Given wide cultural variation in prohibition of consensual adult incest, it seems wrong to say 'deep intuition incest is wrong, and cultural guards against' is a cultural universal. There is cultural variation in whether natural disasters are a judgement, so perhaps cultural framing is key. Maybe also how hierarchical a society is, with Habsburg gene-flow into the wider population being pervasive and very widespread, the impact of their inbreeding preference was more damaging. Maybe other factors about experiences of negative impacts of incest should be considered, like in Judaism where marrying within the religion was strictly enforced in relatively small communities, the Torah prohibitions against incest only cover Jews not gentiles (and men not women, Sodom was about abuse of strangers through explicitly treating sodomy as a violation of male power, a widespread concern only in highly patriarchal cultures). Looking at these together, it would be interesting to look at whether incest prohibitions relate to social inequality when the law was passed, as in unequal patriarchal societies the impacts of incest would be concentrated and affect populations more.

  • 1
    You have given an interesting answer within the field of psychology and I thank you for that. However, there are a couple of pointers I'd like to make. You "don't think anywhere has legalised consensual sibling incest." But, @tkruse interestingly pointed in an answer that it is legal in many countries in Europe and the Psychology Today article said it is legal in France. Plus, there is a good Q&A on sex in private at psychology.stackexchange.com/q/1567/7604 May 22 at 7:05
  • @ChrisRogers: Thanks for pointing that out, I had misread the Wikipedia page. Have edited my post, and my argument.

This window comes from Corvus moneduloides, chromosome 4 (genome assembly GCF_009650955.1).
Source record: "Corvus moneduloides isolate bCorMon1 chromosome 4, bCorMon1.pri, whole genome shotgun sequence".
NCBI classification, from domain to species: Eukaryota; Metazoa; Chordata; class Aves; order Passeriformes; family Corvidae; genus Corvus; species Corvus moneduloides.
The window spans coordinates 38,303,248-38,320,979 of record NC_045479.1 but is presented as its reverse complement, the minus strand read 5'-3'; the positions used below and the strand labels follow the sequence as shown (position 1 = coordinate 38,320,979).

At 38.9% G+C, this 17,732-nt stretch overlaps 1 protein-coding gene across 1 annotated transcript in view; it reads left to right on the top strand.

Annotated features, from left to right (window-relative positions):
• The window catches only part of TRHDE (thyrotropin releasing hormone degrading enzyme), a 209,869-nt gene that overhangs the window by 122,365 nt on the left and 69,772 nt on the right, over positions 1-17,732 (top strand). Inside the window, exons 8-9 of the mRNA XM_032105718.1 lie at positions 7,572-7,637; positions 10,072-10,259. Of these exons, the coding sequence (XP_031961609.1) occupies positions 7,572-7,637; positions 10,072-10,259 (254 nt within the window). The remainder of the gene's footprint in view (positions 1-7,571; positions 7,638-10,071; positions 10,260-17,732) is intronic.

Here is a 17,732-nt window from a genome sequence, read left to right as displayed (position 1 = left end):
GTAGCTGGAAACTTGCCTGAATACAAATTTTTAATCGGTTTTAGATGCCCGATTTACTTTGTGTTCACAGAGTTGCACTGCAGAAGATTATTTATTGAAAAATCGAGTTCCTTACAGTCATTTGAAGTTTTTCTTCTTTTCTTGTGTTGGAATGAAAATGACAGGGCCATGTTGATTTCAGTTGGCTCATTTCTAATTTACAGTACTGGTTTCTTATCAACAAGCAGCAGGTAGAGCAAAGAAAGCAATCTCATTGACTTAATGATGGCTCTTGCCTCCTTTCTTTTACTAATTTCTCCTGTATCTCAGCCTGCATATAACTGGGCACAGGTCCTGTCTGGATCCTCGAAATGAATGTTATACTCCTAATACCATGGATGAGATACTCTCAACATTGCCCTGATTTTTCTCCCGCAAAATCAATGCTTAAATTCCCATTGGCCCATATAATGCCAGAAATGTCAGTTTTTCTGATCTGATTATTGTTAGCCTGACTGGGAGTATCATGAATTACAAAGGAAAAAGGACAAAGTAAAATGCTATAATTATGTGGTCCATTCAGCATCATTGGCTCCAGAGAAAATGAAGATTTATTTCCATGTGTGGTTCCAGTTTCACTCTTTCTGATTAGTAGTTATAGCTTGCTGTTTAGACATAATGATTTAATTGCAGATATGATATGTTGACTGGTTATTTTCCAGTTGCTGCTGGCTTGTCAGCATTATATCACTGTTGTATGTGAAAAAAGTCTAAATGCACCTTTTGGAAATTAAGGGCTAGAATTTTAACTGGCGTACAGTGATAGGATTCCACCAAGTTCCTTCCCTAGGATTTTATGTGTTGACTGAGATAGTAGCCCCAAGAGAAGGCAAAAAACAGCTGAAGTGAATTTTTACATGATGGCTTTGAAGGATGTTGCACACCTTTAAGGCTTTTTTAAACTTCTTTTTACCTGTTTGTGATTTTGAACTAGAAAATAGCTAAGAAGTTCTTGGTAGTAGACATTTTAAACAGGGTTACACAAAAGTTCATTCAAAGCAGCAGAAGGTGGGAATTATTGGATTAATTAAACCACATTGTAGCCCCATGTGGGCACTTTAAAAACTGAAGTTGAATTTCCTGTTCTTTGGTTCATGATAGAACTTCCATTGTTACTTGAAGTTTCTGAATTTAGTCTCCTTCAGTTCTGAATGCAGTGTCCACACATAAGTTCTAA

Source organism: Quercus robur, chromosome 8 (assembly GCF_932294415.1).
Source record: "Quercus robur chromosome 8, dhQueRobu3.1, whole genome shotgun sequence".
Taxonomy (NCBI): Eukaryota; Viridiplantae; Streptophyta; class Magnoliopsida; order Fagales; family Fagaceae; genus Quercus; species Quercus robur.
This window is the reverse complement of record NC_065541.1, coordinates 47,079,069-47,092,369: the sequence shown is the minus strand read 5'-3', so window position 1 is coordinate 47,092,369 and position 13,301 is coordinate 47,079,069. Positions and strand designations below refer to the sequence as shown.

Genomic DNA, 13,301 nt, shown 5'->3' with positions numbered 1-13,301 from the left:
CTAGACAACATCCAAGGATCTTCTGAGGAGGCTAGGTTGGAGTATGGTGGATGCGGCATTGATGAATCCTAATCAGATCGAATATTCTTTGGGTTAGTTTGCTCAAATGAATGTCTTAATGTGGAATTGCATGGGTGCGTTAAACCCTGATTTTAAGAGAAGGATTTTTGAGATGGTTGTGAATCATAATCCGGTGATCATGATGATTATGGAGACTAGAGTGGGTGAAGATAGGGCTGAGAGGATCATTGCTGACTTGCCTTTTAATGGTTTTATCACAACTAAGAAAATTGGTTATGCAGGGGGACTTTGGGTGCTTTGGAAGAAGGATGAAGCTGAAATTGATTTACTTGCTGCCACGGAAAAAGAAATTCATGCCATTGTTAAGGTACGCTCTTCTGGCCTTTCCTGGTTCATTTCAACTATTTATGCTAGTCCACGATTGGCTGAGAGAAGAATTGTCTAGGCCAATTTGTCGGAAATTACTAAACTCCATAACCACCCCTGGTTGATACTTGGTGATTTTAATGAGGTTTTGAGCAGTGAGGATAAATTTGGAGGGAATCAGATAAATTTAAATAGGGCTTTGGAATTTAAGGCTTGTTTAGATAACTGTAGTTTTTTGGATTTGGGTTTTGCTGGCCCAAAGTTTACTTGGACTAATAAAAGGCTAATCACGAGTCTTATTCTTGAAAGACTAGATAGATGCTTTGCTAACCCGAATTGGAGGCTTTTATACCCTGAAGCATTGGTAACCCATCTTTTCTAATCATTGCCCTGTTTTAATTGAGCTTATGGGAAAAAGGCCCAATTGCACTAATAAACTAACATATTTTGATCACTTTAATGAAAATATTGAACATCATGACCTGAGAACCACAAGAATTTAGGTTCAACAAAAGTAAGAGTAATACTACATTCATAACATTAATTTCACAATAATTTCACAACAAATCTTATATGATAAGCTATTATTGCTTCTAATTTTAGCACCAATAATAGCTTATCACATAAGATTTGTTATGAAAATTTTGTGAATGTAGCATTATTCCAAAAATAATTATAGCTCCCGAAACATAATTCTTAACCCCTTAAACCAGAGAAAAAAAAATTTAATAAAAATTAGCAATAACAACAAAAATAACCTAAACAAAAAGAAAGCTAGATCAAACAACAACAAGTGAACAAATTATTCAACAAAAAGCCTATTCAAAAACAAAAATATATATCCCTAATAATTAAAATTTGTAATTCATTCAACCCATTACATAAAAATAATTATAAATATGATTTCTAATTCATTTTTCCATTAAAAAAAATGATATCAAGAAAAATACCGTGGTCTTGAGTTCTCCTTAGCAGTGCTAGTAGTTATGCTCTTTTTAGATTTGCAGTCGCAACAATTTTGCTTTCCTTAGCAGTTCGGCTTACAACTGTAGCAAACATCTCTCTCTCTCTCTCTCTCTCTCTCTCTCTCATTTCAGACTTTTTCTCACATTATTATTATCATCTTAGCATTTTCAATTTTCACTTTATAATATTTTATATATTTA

– CriglCragl
    May 22 at 12:24

The rational reasons against incest are weak, and legal action against adult love relationships between kin are always highly controversial.

It's imaginable that incest may become decriminalized at least in the future, actually it is not illegal in many European countries, see https://en.m.wikipedia.org/wiki/Legality_of_incest

The rate of birth defects in other closed groups like the Ashkenazi Jews also does not lead to immorality or laws (though it leads to research on preventing such defects via genetic medicine). Other examples are populations of remote islands.

There seems to be genetically encoded psychological mechanisms that commonly cause humans to regard close family pets with sexual indifference at least, or cause disgust at the thought. However those do not affect so humans in the same way, there are exceptions, similar to homosexuality and other gender/sexuality-related phenomena. It explains why a majority in society does not question the immorality "following their heart", while rarely some people nevertheless feel attraction to family members.


I want to mention three reasons, the strength of which I leave to the reader's evaluation. But first, some clarification:

(a): I take it that parent -child incest is always wrong, due to power dynamics involved it constitutes rape.

(b): I will take it as scientific fact that inbreeding, practiced over generations, clearly decreases fecundity and fitness. it is likely the catholics have some argument against it then via natural law ethics, since natural law ethics tends to strongly link all normative issues together (the relevant normative issues being health and morality). I leave it to those more versed in natural law to expound.

(c): IN the same vein as above, if one sees the purpose of state as strengthening the welfare of its own people, there might be laws to be had against incestual relations. This has little to do with morality, but everything to do with law.

(d): lastly, there is likely an argument from some axiology: merely place the value of goods that cannot be obtained where incest is moral/legal/etc over those obtained via incest. likely this constitutes some bonds of family vs some sexual relation that one could otherwise obtain elsewhere.

  • When a person reaches adulthood, sex with one of their parents is not Statutory rape. There is likely genetic predisposition to shun close relatives, same as for same-sex relationships. But nature makes exceptions. Strengthening the welfare of the people by genetic control is what the Nazis did, eugenics. Not popular in mainstream ethics.
    – tkruse
    May 21 at 23:22
  • 1
    @tkruse thanks for the engagement. by law perhaps. one of the primary reasons for the prohibition of sex with minors is due to power dynamics involved. this extends to bosses sleeping with coworkers, professors with their students, and almost certainly to parents with their children, regardless of age. of course, if you don't think mismatched power dyanamics can constitute rape I have little to say